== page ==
A drive-by shooting involving rival gangs in South Los Angeles on June 25, 1993 left Edward Fuentes shot to death and two others wounded.
Two weeks later, Eric Robinson, 23, and Lavont Guillory, were charged with the murder. Police asserted that they were in a U-Haul truck from which the fatal shots were fired during the gun battle.
Los Angeles County prosecutors presented eyewitnesses who identified the two as being in the truck. Further, the prosecution presented evidence that blood found in the truck was the same blood type as Guillory’s. In June, 1994, Robinson and Guillory were convicted of murder and sentenced to life in prison.
In 2005, Guillory successfully petitioned for DNA testing that excluded him as the source of the blood and he was granted a new trial. The state dismissed the charges.
In 2006, Robinson obtained the Los Angeles Police department file on his case and it showed he had been excluded as a suspect within days of his arrest. The evidence had been concealed by Los Angeles police Sgt. Mark Arneson. Evidence also showed that months after the shooting, Arneson learned and withheld from the defense the identity of the real gunman. The gunman, Reggie Lucas, was shot to death on June 27, 1993—two days after the drive-by shooting—in retaliation for the murder of Fuentes.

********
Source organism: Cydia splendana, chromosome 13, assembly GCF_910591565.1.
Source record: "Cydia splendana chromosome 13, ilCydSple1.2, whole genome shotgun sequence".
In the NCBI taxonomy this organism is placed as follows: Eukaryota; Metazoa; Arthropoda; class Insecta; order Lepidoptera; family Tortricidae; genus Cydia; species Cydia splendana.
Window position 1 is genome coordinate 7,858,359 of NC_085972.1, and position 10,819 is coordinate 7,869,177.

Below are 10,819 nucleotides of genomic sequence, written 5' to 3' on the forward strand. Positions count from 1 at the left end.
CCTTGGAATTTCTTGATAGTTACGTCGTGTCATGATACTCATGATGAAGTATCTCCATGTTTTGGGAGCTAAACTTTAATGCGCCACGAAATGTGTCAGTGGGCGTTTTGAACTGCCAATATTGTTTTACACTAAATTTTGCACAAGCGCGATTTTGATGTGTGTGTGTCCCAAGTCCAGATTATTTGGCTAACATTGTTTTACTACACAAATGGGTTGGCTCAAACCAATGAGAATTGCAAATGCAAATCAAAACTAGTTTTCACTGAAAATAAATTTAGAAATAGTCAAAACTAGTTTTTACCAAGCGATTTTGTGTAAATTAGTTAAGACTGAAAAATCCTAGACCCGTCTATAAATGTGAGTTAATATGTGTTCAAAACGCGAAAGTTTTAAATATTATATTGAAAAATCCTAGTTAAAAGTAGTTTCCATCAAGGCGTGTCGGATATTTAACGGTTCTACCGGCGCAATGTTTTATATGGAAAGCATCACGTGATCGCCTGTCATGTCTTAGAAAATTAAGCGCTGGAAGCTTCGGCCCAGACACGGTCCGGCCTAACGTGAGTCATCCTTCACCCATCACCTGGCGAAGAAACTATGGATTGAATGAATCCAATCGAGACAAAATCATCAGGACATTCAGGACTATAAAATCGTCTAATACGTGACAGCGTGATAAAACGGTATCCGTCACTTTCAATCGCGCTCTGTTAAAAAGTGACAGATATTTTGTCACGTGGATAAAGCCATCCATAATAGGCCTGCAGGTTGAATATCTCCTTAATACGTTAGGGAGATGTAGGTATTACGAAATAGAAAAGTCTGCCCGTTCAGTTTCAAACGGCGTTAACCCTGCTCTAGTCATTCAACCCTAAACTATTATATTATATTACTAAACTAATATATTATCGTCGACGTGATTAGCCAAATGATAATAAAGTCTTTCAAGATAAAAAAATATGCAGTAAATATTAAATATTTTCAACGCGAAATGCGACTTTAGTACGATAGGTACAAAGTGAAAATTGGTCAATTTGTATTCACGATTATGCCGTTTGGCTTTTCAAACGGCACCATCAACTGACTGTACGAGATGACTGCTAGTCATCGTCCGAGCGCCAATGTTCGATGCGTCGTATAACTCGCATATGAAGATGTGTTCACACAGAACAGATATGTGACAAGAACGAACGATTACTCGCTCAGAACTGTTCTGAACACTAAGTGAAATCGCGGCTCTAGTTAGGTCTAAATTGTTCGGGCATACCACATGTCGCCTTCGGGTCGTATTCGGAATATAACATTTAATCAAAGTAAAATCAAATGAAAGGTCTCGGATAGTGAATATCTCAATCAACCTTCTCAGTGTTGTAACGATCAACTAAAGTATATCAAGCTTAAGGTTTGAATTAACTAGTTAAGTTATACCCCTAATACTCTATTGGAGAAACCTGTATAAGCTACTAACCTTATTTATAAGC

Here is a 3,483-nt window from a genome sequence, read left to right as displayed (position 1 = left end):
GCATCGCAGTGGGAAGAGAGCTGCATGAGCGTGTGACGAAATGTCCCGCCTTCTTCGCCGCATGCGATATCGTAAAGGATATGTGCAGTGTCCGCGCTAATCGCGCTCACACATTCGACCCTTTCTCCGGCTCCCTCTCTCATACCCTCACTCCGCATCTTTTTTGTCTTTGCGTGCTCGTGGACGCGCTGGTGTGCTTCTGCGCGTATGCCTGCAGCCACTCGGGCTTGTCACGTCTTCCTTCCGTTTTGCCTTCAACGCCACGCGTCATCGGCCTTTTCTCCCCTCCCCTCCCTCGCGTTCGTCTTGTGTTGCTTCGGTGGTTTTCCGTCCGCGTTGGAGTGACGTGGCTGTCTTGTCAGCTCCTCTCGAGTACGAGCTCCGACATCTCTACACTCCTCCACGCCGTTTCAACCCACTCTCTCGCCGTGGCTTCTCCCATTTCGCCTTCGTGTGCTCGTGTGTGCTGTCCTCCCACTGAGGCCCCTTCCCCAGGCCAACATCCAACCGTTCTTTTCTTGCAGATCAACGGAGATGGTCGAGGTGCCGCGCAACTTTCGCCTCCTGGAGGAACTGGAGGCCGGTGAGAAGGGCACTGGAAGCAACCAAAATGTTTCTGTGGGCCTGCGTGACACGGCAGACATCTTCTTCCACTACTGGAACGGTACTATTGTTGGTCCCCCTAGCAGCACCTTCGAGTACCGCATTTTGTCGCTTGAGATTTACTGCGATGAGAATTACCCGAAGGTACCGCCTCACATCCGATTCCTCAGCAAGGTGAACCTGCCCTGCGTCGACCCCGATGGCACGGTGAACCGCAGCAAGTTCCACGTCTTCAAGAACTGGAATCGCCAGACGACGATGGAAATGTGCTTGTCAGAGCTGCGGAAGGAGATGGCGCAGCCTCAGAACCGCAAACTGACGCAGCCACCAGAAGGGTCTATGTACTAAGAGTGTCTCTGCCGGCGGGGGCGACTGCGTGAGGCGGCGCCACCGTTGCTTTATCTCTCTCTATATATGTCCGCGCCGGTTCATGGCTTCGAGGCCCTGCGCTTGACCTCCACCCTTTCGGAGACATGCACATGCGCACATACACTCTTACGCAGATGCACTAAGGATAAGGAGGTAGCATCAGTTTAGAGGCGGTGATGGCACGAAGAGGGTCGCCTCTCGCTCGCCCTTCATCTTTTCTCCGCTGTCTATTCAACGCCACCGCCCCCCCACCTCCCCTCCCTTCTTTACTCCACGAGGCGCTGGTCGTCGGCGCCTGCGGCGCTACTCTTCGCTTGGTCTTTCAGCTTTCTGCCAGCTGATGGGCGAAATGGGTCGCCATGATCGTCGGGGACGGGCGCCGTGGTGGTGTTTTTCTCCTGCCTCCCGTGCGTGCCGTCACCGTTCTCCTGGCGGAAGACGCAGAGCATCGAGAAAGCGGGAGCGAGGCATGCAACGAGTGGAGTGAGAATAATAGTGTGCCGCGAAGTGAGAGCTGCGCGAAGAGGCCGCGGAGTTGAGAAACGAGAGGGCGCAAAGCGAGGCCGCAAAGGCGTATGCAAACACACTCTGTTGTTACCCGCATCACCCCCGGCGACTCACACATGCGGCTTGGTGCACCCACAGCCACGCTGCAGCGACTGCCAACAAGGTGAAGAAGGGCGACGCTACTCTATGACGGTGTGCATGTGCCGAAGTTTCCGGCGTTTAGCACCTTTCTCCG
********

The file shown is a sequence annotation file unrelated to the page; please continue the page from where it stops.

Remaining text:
In May 2007, after a hearing was granted in Robinson’s case, the Los Angeles District Attorney’s Office dismissed the charges against him and he was released from prison.
Guillory and Robinson filed wrongful conviction lawsuits against the city of Los Angeles, Arneson and other police officers. The suit alleged that Arneson hid evidence that exonerated Robinson and also coerced individuals to identify Robinson as the shooter. The lawsuit said Arneson told them that “their families and their associates would be targeted by the LAPD for harassment, unlawful arrest and excessive use of force.”
Guillory received a $999,999 settlement in 2007. Robinson’s lawsuit was settled in 2008 for $1.75 million.
In 2009, Arneson was sentenced to 10 years in prison following his conviction for taking part in a wiretapping scheme operated by Hollywood private detective Anthony Pellicano.
– Maurice Possley